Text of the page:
President Obama goes to the United Nations General Assembly to rally nations to support a coalition against Islamic State militants in Iraq and Syria. He also will look for nations to back his plan to fight the Ebola virus in West Africa. As VOA White House correspondent Luis Ramirez reports, Obama’s efforts reflect new moves by the U.S. administration to take a leading role in addressing world crises.
Video

Video Migrants Caught in No-Man's Land Called Calais

The deaths of hundreds of migrants in the Mediterranean this week has only recast the spotlight on the perils of reaching Europe. And for those forunate enough to reach a place like Calais, France, only find that their problems aren't over. Lisa Bryant has the story.
Video

Video Westgate Siege Anniversary Brings Back Painful Memories

One year after it happened, the survivors of the terror attack on Nairobi's Westgate Shopping Mall still cannot shake the images of that tragic incident. For VOA, Mohammed Yusuf tells the story of victims still waiting for the answer to the question 'how could this happen?'
Video

Video Militant Assault in Syria Displaces Thousands of Kurds

A major assault by Islamic State militants on Kurds in Syria has sent a wave of new refugees to the Turkish border, where they were stopped by Turkish border security. Turkey is already hosting about 700,000 Syrian refugees who fled the civil war between the government and the opposition. But the government in Ankara has a history of strained relations with Turkey's Kurdish minority. Zlatica Hoke reports Turkey is asking for international help.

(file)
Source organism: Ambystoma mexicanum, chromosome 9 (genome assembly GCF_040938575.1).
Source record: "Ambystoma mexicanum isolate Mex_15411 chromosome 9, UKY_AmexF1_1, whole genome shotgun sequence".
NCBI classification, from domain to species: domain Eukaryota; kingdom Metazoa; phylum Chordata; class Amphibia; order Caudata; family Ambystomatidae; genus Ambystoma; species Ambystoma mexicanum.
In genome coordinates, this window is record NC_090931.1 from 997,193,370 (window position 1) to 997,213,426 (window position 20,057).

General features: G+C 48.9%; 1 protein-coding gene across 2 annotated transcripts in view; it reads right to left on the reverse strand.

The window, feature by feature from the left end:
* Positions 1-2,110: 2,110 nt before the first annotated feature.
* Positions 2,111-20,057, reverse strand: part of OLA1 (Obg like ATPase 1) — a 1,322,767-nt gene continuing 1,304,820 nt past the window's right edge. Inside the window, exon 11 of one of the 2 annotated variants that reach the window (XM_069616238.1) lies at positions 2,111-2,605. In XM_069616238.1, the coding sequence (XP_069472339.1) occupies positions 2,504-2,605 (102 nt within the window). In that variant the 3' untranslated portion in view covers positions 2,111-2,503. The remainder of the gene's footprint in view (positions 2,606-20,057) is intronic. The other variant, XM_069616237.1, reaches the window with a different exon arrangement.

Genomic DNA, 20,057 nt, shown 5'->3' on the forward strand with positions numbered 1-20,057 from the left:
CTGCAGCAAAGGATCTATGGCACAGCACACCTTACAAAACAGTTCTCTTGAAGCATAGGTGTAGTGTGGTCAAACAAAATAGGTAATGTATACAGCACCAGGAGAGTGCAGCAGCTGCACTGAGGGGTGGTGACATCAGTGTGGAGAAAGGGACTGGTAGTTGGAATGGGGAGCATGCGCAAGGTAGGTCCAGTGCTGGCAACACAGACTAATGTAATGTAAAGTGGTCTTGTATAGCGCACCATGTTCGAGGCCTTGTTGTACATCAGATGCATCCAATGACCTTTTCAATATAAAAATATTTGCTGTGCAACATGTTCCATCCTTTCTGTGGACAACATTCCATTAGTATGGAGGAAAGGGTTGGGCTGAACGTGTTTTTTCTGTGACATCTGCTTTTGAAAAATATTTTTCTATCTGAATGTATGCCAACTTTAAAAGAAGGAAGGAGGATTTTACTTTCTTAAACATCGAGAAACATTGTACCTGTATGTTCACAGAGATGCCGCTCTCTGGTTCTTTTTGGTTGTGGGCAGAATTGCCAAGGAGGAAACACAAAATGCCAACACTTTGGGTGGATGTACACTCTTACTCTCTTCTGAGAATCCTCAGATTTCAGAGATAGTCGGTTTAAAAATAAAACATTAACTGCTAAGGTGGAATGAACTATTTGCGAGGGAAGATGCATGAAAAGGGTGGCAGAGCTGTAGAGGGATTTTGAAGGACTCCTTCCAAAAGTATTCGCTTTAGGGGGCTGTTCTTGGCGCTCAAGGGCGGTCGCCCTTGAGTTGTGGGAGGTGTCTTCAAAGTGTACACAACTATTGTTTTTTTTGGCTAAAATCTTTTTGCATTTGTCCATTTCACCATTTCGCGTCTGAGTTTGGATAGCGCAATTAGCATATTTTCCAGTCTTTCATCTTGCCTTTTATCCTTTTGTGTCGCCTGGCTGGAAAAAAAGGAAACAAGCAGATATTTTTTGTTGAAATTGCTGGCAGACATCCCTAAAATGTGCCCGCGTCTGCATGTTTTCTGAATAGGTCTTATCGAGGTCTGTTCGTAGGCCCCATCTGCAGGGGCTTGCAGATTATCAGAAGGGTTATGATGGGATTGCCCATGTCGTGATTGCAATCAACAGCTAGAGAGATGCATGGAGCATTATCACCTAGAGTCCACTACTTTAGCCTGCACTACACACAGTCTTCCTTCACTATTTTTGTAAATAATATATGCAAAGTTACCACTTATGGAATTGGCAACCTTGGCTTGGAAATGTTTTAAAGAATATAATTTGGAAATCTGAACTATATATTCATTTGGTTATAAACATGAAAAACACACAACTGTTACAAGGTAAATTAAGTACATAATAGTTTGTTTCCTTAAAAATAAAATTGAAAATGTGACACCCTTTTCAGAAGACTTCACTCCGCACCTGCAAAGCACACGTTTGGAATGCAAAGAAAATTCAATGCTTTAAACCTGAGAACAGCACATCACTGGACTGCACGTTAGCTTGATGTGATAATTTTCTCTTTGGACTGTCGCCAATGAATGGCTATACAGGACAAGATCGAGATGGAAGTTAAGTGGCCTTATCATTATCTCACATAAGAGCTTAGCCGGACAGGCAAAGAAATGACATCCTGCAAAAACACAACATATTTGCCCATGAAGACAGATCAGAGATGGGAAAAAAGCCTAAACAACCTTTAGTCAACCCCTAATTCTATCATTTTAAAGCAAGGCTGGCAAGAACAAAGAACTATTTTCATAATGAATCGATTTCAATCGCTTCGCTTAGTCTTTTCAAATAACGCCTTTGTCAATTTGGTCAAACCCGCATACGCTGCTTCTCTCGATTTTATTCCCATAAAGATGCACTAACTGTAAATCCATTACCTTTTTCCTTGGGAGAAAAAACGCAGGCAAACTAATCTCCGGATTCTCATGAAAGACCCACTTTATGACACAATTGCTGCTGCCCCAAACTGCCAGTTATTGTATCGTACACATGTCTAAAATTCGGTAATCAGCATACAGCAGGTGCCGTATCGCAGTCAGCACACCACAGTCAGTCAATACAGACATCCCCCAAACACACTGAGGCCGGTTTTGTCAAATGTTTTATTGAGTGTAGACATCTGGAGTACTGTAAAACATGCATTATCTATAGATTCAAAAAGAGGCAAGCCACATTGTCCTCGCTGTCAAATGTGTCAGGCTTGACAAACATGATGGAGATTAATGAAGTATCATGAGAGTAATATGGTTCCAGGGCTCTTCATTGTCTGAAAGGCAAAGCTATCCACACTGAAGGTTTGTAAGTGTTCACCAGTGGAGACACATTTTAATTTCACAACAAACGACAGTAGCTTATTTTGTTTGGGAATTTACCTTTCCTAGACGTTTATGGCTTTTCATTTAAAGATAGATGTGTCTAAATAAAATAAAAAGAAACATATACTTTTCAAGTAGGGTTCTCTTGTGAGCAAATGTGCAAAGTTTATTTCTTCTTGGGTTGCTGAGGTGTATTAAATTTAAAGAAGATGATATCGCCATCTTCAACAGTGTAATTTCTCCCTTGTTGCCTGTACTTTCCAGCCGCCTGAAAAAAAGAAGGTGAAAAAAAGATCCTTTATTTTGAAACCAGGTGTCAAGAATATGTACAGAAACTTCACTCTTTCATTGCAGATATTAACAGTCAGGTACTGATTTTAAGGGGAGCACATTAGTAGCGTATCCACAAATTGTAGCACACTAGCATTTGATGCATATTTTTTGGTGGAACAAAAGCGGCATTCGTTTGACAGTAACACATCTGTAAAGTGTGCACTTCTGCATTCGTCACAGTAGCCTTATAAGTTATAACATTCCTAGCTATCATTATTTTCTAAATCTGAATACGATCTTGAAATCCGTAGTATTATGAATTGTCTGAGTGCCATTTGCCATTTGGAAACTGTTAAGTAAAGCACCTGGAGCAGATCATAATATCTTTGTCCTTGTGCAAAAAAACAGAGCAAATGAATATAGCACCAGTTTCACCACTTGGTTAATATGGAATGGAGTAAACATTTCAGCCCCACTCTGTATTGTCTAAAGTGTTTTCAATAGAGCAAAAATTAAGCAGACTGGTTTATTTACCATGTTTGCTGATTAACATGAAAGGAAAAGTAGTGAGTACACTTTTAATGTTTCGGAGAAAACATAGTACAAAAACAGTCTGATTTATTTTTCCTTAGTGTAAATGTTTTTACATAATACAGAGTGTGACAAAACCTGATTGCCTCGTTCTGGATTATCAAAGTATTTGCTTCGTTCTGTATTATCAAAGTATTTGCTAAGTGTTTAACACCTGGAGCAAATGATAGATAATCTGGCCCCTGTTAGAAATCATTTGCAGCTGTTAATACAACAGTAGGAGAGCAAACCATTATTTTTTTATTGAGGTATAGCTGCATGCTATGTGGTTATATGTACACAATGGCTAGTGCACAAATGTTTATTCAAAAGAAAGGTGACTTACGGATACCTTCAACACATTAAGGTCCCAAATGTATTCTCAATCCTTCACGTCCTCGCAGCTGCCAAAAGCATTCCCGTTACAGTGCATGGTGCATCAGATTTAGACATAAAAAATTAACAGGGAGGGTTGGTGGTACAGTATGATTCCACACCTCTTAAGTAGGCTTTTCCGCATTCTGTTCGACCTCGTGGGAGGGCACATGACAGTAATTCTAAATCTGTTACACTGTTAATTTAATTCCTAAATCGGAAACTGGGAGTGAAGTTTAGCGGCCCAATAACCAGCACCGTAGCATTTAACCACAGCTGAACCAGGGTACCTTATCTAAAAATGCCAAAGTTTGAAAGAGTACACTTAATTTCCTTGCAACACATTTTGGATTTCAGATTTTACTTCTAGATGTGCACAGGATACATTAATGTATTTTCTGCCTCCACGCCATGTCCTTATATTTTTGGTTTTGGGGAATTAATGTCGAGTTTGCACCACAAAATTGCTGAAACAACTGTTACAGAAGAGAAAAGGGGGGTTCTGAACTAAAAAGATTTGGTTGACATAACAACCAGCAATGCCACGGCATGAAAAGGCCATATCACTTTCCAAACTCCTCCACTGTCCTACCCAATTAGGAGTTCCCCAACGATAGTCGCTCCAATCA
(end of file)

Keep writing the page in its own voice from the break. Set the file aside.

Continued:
Video

Video Whaling Summit Votes to Uphold Ban on Japan Whale Hunt

The International Whaling Commission, meeting in Slovenia, has voted to uphold a court ruling banning Japan from hunting whales in the Antarctic Ocean. Conservationists hailed the ruling as a victory, but Tokyo says it will submit revised plans for a whale hunt in 2015. Henry Ridgwell reports from London.
Video

Video A Dinosaur Fit for Land and Water

Residents and tourists in Washington D.C. can now examine a life-size replica of an unusual dinosaur that lived almost a hundred million years ago in northern Africa. Scientists say studying the behemoth named Spinosaurus helps them better understand how some prehistoric animals adapted to life on land and in water. The Spinosaurus replica is on display at the National Geographic museum. VOA’s George Putic has more.
Video

Video Iraqi Kurdistan Church Helps Christian Children Cope find shelter in churches in the Kurdish capital, Irbil

In the past six weeks, tens of thousands of Iraqi Christians have been forced to flee their homes by Islamic State militants and find shelter in churches in the Kurdish capital, Irbil. Despite U.S. airstrikes in the region, the prospect of people returning home is still very low and concerns are starting to grow over the impact this is having on the displaced youth. Sebastian Meyer reports from Irbil on how one church is coping.


Carnage and mayhem are part of daily life in northern Nigeria, the result of a terror campaign by the Islamist group Boko Haram. Fears are growing that Nigeria’s government may not know how to counter it, and may be making things worse. More

AppleAndroid